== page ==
Monday, December 31, 2007
The story of how editor Gordon Lish shaped Raymond Carver's short stories into award-winning fiction is recounted in an August 1998 Times Magazine story written by D.T. Max. Nine years later, the Times ran another story, this time by Mokoto Rich, about Carver's widow, Tess Gallagher, "spearheading an effort to publish a volume of 17 original Carver stories whose highly edited versions were published in “What We Talk About When We Talk About Love.”
Readers finally had a look at one of those stories, "Beginners" aka "What We Talk About When We Talk About Love," in the New Yorker's Winter Fiction issue, out a couple of weeks ago.
On the magazine's website the New Yorker published "Beginners" as well as an illuminating companion, the version of "Beginners" that Lish edited.
After reading both versions, noting the differences, Lish's edit is the stronger story. "What We Talk About" is a concise, quick read compared to "Beginners," which appears bloated, messy and, surprise, unedited.
The point of each story is slightly different, perhaps because the tone of Lish's edited version is darker. "Beginners" at times feels more hopeful, but it is that hope that also makes it seem generic and unoriginal. Lish did his job as an editor and made Carver's work better; Carver's widow may feel the versions readers are familiar with are not the versions her husband liked, but in the example published in the New Yorker, Lish's edit is the version that should stand.
Also worth a look from that issue of the New Yorker:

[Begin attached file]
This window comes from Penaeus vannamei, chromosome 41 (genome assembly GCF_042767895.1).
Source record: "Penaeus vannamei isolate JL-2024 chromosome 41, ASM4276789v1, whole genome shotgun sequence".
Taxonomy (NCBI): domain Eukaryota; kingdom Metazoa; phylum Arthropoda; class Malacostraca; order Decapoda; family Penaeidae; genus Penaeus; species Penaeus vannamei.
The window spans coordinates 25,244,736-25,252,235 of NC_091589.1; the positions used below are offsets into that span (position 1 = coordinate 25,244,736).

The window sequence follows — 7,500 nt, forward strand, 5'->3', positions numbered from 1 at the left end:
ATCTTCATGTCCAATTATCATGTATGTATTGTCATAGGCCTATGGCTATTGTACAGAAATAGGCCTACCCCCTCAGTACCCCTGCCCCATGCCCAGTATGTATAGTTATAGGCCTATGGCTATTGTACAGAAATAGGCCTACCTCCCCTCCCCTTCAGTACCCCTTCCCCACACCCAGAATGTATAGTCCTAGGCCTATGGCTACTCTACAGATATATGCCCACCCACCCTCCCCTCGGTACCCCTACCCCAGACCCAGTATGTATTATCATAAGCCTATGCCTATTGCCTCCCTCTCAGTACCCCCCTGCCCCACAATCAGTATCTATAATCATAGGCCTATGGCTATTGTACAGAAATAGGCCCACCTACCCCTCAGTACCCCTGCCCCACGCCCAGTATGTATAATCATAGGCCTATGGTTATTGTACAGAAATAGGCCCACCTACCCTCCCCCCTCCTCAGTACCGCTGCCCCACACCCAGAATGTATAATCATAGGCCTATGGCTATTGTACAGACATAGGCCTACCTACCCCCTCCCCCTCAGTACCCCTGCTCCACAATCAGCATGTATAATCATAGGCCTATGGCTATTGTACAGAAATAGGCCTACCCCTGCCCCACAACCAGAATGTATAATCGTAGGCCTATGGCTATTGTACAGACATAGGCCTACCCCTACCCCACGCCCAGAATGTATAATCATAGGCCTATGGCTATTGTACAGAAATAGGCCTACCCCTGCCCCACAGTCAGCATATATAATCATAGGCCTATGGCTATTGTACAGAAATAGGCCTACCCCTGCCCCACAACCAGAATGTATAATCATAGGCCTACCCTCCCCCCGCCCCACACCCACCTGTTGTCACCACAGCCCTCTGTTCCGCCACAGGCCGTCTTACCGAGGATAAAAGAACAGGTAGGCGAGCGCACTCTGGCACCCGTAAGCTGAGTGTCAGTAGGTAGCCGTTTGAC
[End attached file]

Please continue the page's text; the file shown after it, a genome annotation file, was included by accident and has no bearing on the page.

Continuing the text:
relationship between an editor and an author.
Saturday, December 29, 2007
The front page of the Saturday Star was all Bhuto: three cover stories and a photo. Inside, in the other sections, Bhutto stories and related columns took up another seven pages approximately.
In the New York Times, Bhutto coverage was somehow condensed to one story. Just one.
So, either the Times knows how to summarize and the Star doesn't or the Star is so desperate to fill columns, it doesn't mind producing a paper that could easily be called the Pakistan Star.
With the late night comedians going back to work without their writers, I wonder how the shows will not be painful to watch. But one late night show, David Letterman's, will be back at full strength after the show's producer, Worldwide Pants, agreed to a separate deal with the writers union.
This isn't going to get me to watch Letterman though, because I've never watched his show other than the occasional episode. I will, however, turn on "The Daily Show" and "The Colbert Report" when they both return Jan. 7. I've adjusted my hopes to not expect their typical high quality.
Oh, it seemed not long ago that Leafs fans were saying (or I was saying) that Vesa Toskala, the goaltender the team traded for in the off-season, was a bust. He played poorly to start the season, but rebounded recently, found his form (somewhat; at times he's been suspect), and became the Leafs's No. 1 goalie.
Then he got injured a couple of games ago, and Leafs fans should be worried about the alternative: Andrew Raycroft. Raycroft says he feels more confident going into tonight's game, but that doesn't mean he gives his team confidence. Raycroft was a serial soft-goal offender, finding ways to bury his team by letting shots in that could cause a fan to convulse from disgust.